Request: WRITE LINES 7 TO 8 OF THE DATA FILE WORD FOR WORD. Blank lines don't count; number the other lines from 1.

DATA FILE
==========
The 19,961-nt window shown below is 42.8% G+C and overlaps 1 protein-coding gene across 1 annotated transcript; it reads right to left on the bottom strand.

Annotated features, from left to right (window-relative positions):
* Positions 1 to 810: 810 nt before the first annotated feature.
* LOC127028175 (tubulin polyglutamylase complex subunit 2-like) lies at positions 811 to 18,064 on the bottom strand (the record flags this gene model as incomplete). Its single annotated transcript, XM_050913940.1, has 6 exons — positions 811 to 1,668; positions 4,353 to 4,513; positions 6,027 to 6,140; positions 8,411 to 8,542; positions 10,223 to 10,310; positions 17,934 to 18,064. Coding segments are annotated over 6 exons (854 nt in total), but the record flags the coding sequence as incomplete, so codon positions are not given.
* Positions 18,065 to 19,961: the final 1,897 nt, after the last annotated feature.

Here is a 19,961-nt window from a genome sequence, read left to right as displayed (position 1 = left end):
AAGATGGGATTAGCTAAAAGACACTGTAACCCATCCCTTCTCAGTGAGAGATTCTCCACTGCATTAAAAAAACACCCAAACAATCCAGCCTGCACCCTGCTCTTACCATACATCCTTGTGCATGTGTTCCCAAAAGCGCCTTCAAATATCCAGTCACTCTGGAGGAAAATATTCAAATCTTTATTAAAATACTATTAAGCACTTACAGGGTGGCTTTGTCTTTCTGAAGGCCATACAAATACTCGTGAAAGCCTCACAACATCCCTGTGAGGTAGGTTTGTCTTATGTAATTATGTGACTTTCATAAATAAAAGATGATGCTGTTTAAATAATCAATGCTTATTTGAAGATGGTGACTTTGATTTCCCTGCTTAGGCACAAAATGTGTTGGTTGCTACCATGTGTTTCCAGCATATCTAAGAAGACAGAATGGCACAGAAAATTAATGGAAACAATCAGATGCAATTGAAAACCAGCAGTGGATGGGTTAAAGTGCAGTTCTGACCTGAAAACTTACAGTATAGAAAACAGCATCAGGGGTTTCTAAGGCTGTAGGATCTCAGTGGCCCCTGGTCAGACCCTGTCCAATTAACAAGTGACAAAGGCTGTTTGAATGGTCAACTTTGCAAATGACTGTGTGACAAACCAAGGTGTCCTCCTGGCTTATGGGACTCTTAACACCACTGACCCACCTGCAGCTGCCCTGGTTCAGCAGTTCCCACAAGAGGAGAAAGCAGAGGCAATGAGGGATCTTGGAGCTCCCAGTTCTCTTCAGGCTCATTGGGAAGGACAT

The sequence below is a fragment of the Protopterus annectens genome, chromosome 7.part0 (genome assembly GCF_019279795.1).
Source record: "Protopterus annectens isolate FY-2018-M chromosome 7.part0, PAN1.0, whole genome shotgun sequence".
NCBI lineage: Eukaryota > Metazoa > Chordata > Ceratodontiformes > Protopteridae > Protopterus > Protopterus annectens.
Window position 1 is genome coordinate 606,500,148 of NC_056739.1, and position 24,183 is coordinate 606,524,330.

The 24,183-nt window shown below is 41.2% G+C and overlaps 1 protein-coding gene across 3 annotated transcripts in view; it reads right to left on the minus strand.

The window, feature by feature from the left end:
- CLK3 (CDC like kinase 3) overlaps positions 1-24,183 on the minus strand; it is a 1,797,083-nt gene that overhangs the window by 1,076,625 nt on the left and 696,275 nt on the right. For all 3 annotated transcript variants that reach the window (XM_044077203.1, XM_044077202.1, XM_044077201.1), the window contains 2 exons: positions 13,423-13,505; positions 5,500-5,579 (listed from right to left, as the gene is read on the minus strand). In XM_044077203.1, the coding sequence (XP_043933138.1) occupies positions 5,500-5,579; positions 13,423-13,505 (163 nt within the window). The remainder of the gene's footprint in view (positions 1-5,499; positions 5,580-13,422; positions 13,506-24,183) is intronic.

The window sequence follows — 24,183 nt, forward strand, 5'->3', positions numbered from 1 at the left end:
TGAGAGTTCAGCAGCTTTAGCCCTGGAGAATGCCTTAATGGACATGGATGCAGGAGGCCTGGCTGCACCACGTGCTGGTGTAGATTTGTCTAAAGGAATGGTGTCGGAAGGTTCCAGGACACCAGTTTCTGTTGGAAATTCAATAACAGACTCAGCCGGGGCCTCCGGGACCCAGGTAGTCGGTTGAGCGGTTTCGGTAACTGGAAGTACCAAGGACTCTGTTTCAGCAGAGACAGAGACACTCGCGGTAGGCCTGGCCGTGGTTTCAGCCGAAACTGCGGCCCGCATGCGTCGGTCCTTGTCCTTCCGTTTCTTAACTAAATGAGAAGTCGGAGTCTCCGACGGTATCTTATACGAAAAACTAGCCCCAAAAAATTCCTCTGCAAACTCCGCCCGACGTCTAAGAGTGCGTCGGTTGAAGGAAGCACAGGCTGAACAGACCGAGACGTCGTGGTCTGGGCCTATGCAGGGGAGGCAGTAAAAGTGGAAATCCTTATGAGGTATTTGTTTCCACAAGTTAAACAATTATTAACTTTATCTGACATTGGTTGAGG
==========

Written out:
AAGATGGGATTAGCTAAAAGACACTGTAACCCATCCCTTCTCAGTGAGAGATTCTCCACTGCATTAAAAAAACACCCAAACAATCCAGCCTGCACCCTGCTCTTACCATACATCCTTGTGCATGTGTTCCCAAAAGCGCCTTCAAATATCCAGTCACTCTGGAGGAAAATATTCAAATCTTTATTAAAATACTATTAAGCACTTACAGGGTGGCTTTGTCTTTCTGAAGGCCATACAAATACTCGTGAAAGCCTCACAACATCCCTGTGAGGTAGGTTTGTCTTATGTAATTATGTGACTTTCATAAATAAAAGATGATGCTGTTTAAATAATCAATGCTTATTTGAAGATGGTGACTTTGATTTCCCTGCTTAGGCACAAAATGTGTTGGTTGCTACCATGTGTTTCCAGCATATCTAAGAAGACAGAATGGCACAGAAAATTAATGGAAACAATCAGATGCAATTGAAAACCAGCAGTGGATGGGTTAAAGTGCAGTTCTGACCTGAAAACTTACAGTATAGAAAACAGCATCAGGGGTTTCTAAGGCTGTAGGATCTCAGTGGCCCCTGGTCAGACCCTGTCCAATTAACAAGTGACAAAGGCTGTTTGAATGGTCAACTTTGCAAATGACTGTGTGACAAACCAAGGTGTCCTCCTGGCTTATGGGACTCTTAACACCACTGACCCACCTGCAGCTGCCCTGGTTCAGCAGTTCCCACAAGAGGAGAAAGCAGAGGCAATGAGGGATCTTGGAGCTCCCAGTTCTCTTCAGGCTCATTGGGAAGGACAT

The sequence below is a fragment of the Protopterus annectens genome, chromosome 7.part0 (genome assembly GCF_019279795.1).